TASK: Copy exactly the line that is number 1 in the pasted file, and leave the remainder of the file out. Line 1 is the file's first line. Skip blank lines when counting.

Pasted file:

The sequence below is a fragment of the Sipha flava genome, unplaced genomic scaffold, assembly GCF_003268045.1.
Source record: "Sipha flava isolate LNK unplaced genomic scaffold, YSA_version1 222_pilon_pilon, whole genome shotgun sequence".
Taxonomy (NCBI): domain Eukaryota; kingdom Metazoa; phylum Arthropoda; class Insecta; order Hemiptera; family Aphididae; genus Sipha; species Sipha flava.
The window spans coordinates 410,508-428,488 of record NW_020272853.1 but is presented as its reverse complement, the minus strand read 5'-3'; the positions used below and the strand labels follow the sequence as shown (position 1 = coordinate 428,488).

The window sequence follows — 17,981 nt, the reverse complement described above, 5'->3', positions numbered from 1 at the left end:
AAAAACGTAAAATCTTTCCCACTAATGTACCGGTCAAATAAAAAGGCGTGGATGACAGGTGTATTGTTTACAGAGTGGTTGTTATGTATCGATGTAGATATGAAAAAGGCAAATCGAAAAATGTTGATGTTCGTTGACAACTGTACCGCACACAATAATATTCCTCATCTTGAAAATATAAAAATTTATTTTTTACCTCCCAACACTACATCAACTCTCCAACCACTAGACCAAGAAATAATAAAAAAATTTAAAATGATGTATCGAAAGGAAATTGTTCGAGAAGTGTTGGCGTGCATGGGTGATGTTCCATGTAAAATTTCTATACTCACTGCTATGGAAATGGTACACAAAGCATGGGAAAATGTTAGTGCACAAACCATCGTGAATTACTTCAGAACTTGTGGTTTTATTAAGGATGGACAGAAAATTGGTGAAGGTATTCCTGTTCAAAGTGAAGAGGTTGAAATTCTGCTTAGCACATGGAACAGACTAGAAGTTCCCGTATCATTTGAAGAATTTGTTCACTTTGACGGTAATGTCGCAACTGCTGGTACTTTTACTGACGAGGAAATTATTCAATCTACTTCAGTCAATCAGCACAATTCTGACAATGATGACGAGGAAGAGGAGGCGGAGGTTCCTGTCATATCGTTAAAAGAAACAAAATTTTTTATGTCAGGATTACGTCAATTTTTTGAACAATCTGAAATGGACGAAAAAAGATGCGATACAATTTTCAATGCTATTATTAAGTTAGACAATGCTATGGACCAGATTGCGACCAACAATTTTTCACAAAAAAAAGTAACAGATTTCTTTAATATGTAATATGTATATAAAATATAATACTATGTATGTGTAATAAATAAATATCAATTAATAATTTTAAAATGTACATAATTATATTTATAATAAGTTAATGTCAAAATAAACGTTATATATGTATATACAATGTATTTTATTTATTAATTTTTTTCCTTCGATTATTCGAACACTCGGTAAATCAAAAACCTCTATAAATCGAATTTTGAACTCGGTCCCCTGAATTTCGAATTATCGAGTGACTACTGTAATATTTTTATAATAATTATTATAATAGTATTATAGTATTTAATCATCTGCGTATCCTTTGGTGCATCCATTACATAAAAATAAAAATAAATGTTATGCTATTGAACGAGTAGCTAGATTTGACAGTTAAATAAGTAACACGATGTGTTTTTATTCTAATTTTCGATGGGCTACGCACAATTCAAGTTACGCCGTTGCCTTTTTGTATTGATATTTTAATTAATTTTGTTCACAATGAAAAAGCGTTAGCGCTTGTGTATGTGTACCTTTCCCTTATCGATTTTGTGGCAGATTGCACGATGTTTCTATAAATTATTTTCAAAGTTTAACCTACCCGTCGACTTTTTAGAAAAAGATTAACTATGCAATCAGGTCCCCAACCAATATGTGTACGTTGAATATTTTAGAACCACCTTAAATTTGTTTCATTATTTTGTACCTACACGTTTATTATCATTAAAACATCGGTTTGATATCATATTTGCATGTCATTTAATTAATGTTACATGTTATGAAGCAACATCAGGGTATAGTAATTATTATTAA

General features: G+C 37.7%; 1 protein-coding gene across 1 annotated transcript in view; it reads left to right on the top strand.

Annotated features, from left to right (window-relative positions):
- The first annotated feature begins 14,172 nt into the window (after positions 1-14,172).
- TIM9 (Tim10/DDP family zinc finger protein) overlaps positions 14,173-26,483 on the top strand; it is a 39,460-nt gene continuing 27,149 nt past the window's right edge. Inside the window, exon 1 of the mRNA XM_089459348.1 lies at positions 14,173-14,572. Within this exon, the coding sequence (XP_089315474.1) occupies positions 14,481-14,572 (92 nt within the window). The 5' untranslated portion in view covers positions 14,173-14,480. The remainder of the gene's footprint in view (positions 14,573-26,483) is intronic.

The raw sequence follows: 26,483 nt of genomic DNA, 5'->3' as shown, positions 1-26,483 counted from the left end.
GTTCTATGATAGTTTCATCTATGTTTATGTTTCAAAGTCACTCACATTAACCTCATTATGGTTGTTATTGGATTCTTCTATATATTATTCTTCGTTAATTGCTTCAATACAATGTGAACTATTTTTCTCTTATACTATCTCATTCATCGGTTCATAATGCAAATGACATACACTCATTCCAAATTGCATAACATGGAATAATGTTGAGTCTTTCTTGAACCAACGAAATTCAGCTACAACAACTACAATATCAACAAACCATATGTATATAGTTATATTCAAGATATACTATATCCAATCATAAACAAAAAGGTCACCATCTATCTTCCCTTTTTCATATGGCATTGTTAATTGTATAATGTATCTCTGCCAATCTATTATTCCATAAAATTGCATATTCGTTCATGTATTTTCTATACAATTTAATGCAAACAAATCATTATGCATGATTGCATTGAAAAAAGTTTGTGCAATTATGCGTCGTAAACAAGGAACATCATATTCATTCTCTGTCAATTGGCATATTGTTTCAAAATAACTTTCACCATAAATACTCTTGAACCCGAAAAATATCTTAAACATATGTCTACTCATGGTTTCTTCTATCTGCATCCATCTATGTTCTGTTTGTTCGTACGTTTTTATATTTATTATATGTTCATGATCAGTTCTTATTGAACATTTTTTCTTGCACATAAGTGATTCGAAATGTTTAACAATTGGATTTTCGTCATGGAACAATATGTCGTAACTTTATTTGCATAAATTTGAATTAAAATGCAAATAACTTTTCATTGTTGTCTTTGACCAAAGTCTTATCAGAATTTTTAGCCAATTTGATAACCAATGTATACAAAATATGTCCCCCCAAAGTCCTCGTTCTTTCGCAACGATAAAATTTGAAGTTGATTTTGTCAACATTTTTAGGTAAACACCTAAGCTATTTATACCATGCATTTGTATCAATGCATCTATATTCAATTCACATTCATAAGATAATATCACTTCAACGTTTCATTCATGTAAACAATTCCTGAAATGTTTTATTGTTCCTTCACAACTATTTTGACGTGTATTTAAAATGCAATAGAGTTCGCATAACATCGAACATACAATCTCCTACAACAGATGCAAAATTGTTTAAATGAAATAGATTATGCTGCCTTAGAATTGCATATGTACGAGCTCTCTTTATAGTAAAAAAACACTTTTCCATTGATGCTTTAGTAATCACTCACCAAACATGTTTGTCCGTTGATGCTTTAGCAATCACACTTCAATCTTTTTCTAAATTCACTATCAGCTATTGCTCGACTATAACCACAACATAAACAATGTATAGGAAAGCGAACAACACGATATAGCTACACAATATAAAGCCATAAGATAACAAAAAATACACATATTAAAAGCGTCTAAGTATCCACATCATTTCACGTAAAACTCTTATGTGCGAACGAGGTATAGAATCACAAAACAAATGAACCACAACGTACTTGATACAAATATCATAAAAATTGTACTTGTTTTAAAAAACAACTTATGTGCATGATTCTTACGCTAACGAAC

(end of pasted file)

The sequence below is a fragment of the Sipha flava genome, unplaced genomic scaffold, assembly GCF_003268045.1.